OPINION AND EDITORIAL
Acting as a modern day “Lord Jim“, the Midwestern college basketball star has met his public disgrace. As if abandoning a ship of trusting passengers, George Webb has forsaken any shred of journalistic integrity — in exchange for a few filthy coins.
Above: George Webb-like “Lord Jim” reports for duty on the S.S. Patna (bringing back memories of the Port of Charleston “dirty bomb hoax” of June 14th, 2017 in South Carolina). The S.S. Patna was an “ugly hag of a sea witch”. The S.S. Patna represents the modern fear monger conspiracy brands that haunt the Internet like a “phantom ship coming to settle an old account”.
THE DISGRACE OF LORD GEORGE
- A US Army reservist at the center of an unfounded conspiracy theory that blames her for bringing the disease to China says she’s now in fear for her life
- Maatje Benassi and her husband described the ‘nightmare’ of their ordeal to CNN, saying their lives have been turned upside down since the theory started
- The theory begins with her participation in the Military World Games in Wuhan last October, where she competed as a cyclist just weeks before outbreak began
- Conspiracy theorists believe the novel coronavirus was manufactured in a U.S. military lab and brought to China by Benassi during the military Olympics
- The theory has gained traction in China, with state officials and state-run newspapers blaming Benassi and the US Government for coronavirus
- After the conspiracy was first peddled in March, in the weeks since, Benassi says she has been inundated with death threats online from believers of the theory
Sgt. 1st Class Maatje Benassi competed in cycling for the U.S. team during the October games, placing 8th in the 50-mile race despite suffering bruised ribs and a cracked helmet after crashing in the final stretch.
But the games — designed to promote peace between militaries through friendly sporting events — later became the target of conspiracies centering around the presence of U.S. troops in Wuhan, the sprawling central Chinese city where the coronavirus outbreak began months later.
Benassi, who was featured by DoD media after the race, was singled out as a potential “patient zero” for the virus in a YouTube video posted this March by George Webb, a man known for pushing conspiracies to his 98,000 subscribers. The allegations eventually spread to Global Times, an offshoot of the People’s Daily, a media organ of the Chinese Communist Party.
Benassi and her husband, who is a retired Air Force officer and current Pentagon employee, have gradually become the targets of conspiracy theorists, the couple told CNN this week.
Above: Sergeant First Class Maatje Benassi
Yesterday, CNN’s “New Day” aired a horrifying story about an Army reservist who has been the target of a particularly heinous smear campaign. One of the most noxious conspiracy peddlers on YouTube has falsely accused her of bringing coronavirus to China.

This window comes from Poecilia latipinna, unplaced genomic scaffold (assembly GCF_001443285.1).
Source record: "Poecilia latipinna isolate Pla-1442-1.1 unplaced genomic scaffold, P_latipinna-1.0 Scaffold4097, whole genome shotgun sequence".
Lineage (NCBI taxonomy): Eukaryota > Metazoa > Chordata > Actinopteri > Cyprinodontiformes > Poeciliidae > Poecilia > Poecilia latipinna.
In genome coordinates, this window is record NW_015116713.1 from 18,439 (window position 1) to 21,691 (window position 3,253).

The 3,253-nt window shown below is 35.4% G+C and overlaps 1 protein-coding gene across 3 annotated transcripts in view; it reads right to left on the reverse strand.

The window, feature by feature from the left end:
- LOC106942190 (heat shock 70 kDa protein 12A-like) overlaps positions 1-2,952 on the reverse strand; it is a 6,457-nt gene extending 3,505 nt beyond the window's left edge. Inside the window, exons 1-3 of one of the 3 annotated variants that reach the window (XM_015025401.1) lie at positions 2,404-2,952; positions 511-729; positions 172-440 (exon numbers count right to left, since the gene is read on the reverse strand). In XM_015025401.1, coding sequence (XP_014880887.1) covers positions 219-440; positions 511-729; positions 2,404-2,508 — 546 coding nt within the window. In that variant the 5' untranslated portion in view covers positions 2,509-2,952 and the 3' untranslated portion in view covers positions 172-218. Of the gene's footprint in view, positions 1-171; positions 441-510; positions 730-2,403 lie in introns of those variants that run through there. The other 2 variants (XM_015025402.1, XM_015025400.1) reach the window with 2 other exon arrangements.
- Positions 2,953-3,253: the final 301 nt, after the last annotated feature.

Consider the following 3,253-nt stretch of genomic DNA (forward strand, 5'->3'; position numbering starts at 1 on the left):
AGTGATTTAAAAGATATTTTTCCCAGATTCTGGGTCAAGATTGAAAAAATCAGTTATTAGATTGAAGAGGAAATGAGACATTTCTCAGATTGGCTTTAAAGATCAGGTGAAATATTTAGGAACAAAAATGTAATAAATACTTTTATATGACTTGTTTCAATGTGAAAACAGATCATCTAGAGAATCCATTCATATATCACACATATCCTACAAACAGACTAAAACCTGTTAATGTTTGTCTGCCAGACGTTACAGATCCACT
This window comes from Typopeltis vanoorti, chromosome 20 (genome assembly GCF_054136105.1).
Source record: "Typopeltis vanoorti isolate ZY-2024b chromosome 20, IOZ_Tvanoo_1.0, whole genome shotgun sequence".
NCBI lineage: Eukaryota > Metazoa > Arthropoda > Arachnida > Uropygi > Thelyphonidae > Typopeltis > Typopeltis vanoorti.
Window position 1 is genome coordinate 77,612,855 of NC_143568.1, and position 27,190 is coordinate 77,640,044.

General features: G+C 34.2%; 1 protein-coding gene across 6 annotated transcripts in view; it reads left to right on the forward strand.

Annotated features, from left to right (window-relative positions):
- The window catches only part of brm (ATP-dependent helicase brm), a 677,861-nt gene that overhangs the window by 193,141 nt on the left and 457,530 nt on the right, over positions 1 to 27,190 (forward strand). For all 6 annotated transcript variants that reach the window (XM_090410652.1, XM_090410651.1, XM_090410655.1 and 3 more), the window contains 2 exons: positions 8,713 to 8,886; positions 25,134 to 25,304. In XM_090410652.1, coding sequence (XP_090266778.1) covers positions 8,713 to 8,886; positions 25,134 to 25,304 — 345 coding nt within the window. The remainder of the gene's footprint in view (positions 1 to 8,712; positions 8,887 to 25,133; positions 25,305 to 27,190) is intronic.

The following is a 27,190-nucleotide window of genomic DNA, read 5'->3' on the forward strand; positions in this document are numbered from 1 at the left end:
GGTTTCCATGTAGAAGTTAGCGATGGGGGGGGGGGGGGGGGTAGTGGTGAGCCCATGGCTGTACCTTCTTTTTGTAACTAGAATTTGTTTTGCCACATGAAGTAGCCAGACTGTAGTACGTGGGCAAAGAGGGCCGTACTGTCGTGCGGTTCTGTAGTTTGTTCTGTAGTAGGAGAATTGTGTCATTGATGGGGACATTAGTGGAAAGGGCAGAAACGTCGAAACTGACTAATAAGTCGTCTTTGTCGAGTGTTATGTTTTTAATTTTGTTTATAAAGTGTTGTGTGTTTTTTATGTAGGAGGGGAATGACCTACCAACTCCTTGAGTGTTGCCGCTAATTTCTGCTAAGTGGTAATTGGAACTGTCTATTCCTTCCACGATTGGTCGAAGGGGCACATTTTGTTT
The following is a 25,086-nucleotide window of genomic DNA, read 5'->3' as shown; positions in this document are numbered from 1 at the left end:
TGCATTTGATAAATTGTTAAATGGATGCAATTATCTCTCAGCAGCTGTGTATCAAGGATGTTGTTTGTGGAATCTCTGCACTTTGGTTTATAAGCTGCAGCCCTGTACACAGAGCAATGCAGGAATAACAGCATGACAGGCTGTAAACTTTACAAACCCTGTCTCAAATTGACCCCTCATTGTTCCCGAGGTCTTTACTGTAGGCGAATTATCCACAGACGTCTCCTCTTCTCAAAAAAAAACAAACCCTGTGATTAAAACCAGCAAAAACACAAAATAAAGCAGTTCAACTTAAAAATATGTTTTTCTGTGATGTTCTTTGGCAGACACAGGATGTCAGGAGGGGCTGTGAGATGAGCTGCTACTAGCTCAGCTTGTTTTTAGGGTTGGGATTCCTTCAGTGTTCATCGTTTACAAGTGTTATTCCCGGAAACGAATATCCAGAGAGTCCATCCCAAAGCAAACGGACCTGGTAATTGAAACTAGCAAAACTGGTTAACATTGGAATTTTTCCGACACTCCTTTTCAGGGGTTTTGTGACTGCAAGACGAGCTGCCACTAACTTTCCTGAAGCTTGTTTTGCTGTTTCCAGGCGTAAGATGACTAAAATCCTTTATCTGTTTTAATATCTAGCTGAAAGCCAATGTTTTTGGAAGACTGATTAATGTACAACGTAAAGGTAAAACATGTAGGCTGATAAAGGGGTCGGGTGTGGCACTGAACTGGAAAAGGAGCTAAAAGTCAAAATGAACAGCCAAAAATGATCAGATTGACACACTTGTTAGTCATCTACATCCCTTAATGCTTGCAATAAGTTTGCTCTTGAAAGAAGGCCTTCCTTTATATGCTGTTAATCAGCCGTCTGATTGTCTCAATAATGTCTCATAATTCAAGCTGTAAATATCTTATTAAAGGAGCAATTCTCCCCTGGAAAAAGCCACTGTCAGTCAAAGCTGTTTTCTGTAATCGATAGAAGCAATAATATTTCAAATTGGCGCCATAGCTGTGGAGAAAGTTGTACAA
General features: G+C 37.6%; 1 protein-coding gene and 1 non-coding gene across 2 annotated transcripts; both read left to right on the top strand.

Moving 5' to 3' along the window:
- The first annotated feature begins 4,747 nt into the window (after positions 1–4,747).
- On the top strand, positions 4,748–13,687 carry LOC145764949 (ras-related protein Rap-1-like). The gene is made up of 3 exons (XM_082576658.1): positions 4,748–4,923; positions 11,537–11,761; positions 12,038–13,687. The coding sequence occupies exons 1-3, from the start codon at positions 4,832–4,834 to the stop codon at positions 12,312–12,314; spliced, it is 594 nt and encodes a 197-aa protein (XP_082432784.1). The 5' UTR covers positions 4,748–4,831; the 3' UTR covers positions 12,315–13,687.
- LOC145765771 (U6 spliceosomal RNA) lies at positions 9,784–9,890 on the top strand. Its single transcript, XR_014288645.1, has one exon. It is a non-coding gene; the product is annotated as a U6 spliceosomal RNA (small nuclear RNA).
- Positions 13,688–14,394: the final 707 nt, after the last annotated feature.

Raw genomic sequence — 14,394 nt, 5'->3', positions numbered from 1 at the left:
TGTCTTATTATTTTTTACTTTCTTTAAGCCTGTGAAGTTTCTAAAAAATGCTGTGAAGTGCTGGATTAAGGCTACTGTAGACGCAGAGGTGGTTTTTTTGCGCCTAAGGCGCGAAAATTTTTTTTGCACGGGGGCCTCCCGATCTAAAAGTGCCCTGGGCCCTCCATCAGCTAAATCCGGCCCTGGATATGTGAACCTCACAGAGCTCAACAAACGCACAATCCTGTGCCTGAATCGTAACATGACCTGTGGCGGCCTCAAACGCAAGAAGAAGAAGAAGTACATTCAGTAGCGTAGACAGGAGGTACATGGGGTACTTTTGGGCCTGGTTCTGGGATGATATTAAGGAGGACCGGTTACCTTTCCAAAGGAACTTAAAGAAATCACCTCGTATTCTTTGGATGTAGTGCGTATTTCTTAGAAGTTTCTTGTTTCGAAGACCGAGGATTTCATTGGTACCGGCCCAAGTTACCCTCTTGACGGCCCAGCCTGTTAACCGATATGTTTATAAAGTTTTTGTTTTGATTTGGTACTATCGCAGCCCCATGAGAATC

Last year, Maatje Benassi took part in the Military World Games, essentially a military version of the Olympics. Since March, Internet bottomfeeders have used her presence there to claim that she brought the virus to China.
The guy who has been leading this smear campaign is longtime YouTube conspiracy peddler George Webb, whom you may know as one of the clowns who falsely claimed two years ago there was a dirty bomb en route to Charleston. In March, he began uploading videos accusing Maatje of being “Patient Zero” in the outbreak. Within days, the comments turned particularly virulent and hateful. Several of Webb’s “fans” have flooded the Benassis with hateful messages on social media, forcing them to delete their Facebook and Twitter accounts. After someone doxed the Benassis by plastering their home address online, they were targeted with nasty letters as well.
A US Army reservist and mother-of-two from the US state of Virginia has become the helpless target of conspiracy theorists, who have falsely accused her of starting the global coronavirus pandemic.
Maatje Benassi says the bogus claim she is the COVID-19 patient zero has gone viral on social media in China, leaving her and her husband, a retired Air Force officer, fearing for their lives, CNN reported Monday.
“It’s like waking up from a bad dream going into a nightmare day after day,” Benassi, who works at Fort Belvoir in Virginia, told CNN. “Every time you’re going to Google my name, it will pop up as patient zero.”
YouTube videos attacking the Benassi family have now become commonplace on WeChat, Weibo and Xigua, popular platforms that are translated into Chinese, with the false claim spreading as fast as the virus at the centre of the conspiracy theory.
The bizarre claim stems from Benassi’s visit in October to Wuhan.
To be continued….
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